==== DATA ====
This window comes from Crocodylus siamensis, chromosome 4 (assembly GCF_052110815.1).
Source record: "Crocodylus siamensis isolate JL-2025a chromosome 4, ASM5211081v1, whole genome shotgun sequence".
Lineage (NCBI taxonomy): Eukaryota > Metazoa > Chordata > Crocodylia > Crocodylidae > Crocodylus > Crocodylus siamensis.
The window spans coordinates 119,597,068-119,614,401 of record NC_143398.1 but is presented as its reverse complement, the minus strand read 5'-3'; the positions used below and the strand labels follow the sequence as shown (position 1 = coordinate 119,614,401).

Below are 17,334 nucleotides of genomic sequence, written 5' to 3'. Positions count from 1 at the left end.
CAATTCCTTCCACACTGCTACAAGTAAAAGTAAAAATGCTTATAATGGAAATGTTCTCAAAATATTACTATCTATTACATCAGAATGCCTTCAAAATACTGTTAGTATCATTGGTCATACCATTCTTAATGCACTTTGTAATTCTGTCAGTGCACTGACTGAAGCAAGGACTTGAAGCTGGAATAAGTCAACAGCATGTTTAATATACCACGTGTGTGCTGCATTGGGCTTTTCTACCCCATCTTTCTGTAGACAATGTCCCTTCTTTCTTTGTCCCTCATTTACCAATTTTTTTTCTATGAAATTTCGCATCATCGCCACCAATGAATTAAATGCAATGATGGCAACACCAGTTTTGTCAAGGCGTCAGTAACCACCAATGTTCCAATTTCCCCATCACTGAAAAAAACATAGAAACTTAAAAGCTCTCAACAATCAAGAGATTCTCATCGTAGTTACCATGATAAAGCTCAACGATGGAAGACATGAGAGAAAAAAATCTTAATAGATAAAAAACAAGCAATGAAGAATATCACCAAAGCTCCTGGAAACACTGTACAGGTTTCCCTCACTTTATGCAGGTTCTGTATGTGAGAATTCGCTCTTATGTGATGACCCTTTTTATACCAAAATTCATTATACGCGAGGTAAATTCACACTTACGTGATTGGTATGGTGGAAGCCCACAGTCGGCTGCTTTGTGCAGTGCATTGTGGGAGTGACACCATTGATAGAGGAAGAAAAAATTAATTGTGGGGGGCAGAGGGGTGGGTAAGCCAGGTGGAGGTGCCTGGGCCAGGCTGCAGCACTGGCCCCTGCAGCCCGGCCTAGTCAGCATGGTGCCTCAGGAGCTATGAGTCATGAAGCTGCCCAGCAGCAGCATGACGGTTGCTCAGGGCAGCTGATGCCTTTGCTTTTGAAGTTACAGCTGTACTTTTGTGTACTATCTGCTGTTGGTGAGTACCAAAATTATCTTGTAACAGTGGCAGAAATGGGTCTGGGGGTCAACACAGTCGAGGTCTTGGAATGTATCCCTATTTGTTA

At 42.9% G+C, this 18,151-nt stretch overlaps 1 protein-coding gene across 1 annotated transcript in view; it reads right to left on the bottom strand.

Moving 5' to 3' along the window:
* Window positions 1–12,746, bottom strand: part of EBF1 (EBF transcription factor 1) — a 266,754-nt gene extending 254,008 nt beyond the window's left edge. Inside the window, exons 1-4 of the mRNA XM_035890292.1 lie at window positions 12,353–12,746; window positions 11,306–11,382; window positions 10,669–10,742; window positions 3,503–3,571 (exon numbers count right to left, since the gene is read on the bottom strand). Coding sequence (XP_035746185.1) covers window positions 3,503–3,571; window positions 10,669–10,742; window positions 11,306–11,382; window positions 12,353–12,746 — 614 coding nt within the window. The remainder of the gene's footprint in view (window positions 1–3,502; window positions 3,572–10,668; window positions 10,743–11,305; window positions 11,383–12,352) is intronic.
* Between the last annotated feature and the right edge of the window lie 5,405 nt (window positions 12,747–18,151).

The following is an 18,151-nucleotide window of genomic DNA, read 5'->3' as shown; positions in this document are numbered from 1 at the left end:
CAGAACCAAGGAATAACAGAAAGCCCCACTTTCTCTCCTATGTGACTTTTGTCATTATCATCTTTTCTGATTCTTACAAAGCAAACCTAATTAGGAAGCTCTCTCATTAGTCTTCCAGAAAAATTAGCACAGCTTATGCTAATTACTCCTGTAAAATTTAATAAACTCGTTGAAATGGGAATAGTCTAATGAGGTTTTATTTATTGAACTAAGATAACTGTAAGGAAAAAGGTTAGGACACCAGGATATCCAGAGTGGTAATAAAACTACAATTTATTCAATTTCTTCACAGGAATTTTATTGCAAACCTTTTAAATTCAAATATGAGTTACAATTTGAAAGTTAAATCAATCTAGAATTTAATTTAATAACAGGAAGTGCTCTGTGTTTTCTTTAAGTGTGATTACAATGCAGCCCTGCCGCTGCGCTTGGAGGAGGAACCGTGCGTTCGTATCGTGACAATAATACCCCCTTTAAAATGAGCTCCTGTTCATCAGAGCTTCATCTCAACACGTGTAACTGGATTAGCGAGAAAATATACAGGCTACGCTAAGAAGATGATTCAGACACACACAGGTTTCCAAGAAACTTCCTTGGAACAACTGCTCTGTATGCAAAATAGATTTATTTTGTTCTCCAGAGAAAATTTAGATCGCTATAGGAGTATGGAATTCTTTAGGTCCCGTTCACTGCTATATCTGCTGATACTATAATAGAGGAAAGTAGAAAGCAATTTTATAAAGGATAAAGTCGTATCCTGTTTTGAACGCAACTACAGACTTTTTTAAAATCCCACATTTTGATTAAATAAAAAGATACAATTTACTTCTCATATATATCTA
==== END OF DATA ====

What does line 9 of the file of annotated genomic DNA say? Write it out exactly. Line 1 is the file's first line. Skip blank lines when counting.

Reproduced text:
* Window positions 1–12,746, bottom strand: part of EBF1 (EBF transcription factor 1) — a 266,754-nt gene extending 254,008 nt beyond the window's left edge. Inside the window, exons 1-4 of the mRNA XM_035890292.1 lie at window positions 12,353–12,746; window positions 11,306–11,382; window positions 10,669–10,742; window positions 3,503–3,571 (exon numbers count right to left, since the gene is read on the bottom strand). Coding sequence (XP_035746185.1) covers window positions 3,503–3,571; window positions 10,669–10,742; window positions 11,306–11,382; window positions 12,353–12,746 — 614 coding nt within the window. The remainder of the gene's footprint in view (window positions 1–3,502; window positions 3,572–10,668; window positions 10,743–11,305; window positions 11,383–12,352) is intronic.